The first legal salvo has been leveled against Sony Pictures Entertainment since the massive computer breach that exposed the personal information of thousands of current and former employees.
Lawyers representing two former Sony Pictures employees filed a class-action lawsuit in federal court in Los Angeles. The 45-page complaint on behalf of former and current employees alleges that the Culver City studio was negligent by ignoring warnings that its computer system was prone to attack.
Sony "failed to secure its computer systems, servers and databases, despite weaknesses that it has known about for years" and "subsequently failed to timely protect confidential information of its current and former employees from law-breaking hackers," according to the complaint filed late Monday by the Seattle law firm, Keller Rohrback.
Hackers began releasing sensitive data after the studio's security breach became public on Nov. 24. The group, calling itself Guardians of Peace, has released data including thousands of pages of emails from studio chiefs, salaries of top executives, and Social Security numbers of 47,000 current and former employees.
There has also been a series of bombshell emails released from top executives, including thousands of emails from the studio's co-chairman, Amy Pascal. Some have included exchanges with producer Scott Rudin over whether President Obama prefers black-themed films such as "The Butler." Pascal and Rudin have apologized for their remarks.
The breach is expected to cost Sony Pictures tens of millions of dollars as the company rebuilds its computer network, conducts a forensic investigation of the attack and deals with the legal fallout.
The hackers have demanded that Sony cancel the Dec. 25 release of "The Interview," a comedy depicting a fictional assassination attempt on North Korean leader Kim Jung Un. The FBI is investigating the hack, which is suspected to have been orchestrated by North Korea.
At an all-hands meeting on Monday, Sony's chief executive and chairman, Michael Lynton, told employees: "This won't take us down. You should not be worried about the future of this studio."
The email was written in broken English. It asked employees to sign a statement disassociating themselves with Sony. "If you don't, not only you but your family will be in danger," the message said.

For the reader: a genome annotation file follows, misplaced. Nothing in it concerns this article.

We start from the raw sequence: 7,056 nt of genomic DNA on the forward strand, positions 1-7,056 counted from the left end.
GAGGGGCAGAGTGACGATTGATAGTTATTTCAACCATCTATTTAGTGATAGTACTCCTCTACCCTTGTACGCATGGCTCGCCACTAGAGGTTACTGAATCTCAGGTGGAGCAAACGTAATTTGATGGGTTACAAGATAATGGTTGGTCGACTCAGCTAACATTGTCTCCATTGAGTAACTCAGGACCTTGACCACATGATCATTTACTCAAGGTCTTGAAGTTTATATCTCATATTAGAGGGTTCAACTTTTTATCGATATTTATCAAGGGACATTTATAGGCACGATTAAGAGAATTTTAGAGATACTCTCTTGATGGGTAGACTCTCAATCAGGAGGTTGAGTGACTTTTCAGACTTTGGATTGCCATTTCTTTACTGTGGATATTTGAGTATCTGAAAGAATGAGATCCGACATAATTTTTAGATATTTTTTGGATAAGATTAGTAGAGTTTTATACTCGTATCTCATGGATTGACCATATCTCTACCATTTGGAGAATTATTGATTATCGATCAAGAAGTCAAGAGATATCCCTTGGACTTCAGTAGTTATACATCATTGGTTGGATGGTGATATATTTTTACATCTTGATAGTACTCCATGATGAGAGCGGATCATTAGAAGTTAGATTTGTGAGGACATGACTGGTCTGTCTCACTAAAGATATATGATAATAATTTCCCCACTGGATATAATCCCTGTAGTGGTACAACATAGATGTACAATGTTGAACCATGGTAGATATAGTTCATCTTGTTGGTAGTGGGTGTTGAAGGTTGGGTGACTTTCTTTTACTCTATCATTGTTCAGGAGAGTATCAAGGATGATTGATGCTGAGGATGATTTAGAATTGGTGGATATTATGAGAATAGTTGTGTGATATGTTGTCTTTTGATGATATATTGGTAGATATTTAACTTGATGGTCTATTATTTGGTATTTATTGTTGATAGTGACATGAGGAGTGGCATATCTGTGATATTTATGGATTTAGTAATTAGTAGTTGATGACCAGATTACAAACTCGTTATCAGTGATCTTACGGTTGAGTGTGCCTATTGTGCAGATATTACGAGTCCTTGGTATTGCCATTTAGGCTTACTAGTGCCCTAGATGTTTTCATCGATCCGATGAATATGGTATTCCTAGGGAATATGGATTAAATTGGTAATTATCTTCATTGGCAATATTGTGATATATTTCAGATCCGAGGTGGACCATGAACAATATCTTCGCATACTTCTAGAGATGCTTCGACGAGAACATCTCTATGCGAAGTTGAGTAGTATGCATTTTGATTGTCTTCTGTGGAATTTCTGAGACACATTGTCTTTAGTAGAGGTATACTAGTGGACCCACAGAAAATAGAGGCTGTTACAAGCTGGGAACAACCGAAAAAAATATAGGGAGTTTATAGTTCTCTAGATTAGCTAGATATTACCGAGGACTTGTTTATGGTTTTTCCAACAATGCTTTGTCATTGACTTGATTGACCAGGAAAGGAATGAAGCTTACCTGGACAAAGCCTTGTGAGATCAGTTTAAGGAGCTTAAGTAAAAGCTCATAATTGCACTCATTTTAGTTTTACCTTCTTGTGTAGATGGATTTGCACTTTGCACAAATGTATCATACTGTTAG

In the first lawsuit filed against Sony over the breach, the plaintiffs claim that the studio had a duty to be more vigilant in safeguarding the personal information of its current and past employees, including their medical information. In California, companies have a strict legal obligation to protect workers' medical information.
"We have reason to believe that medical information has been released," Cari Laufenberg, a partner with Keller Rohrback, said in a brief interview with the Los Angeles Times.
Some news reports have mentioned the release of medical details about some Sony employees and their family members.
The suit also says that while Sony has notified current employees about the breach, it has not done an adequate job notifying former employees who might have also been victimized in the attack.
Sony declined to comment on the lawsuit.
The complaint called the breach "an epic nightmare, much better suited to a cinematic thriller than real life."
"Put simply, Sony knew about the risks it took with its past and current employees' data," the suit said. "Sony gambled, and its employees — past and current — lost."
Sony has been the victim of previous data breaches, but the company made a business decision to continue to operate without dramatically improving its computer security, the suit contends.
The complaint suggests that the hackers might have infiltrated the system about a year ago, though did not pinpoint when the breach occurred.
"There are thousands of people who have been affected by this," Laufenberg said.
The attorneys have asked for a jury trial.
Staff writer Ryan Faughnder contributed to this report.